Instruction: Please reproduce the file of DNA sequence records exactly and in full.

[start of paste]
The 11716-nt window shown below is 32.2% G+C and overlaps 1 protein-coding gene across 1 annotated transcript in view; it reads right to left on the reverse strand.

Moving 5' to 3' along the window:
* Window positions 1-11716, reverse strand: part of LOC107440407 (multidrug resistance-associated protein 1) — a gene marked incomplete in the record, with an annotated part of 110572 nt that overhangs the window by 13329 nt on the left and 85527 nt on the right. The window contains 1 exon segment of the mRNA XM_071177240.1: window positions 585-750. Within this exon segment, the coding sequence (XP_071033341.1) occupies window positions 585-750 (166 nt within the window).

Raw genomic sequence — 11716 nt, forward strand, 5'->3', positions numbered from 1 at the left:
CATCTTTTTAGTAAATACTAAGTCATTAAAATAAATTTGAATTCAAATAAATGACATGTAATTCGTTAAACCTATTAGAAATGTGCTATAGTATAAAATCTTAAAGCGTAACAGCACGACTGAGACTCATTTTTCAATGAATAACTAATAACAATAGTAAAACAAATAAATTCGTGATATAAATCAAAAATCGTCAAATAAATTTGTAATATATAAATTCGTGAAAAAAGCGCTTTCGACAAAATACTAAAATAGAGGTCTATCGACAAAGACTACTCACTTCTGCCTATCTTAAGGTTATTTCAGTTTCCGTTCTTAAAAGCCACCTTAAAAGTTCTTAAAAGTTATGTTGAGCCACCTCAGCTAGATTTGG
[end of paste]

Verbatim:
The 11716-nt window shown below is 32.2% G+C and overlaps 1 protein-coding gene across 1 annotated transcript in view; it reads right to left on the reverse strand.

Moving 5' to 3' along the window:
* Window positions 1-11716, reverse strand: part of LOC107440407 (multidrug resistance-associated protein 1) — a gene marked incomplete in the record, with an annotated part of 110572 nt that overhangs the window by 13329 nt on the left and 85527 nt on the right. The window contains 1 exon segment of the mRNA XM_071177240.1: window positions 585-750. Within this exon segment, the coding sequence (XP_071033341.1) occupies window positions 585-750 (166 nt within the window).

Raw genomic sequence — 11716 nt, forward strand, 5'->3', positions numbered from 1 at the left:
CATCTTTTTAGTAAATACTAAGTCATTAAAATAAATTTGAATTCAAATAAATGACATGTAATTCGTTAAACCTATTAGAAATGTGCTATAGTATAAAATCTTAAAGCGTAACAGCACGACTGAGACTCATTTTTCAATGAATAACTAATAACAATAGTAAAACAAATAAATTCGTGATATAAATCAAAAATCGTCAAATAAATTTGTAATATATAAATTCGTGAAAAAAGCGCTTTCGACAAAATACTAAAATAGAGGTCTATCGACAAAGACTACTCACTTCTGCCTATCTTAAGGTTATTTCAGTTTCCGTTCTTAAAAGCCACCTTAAAAGTTCTTAAAAGTTATGTTGAGCCACCTCAGCTAGATTTGG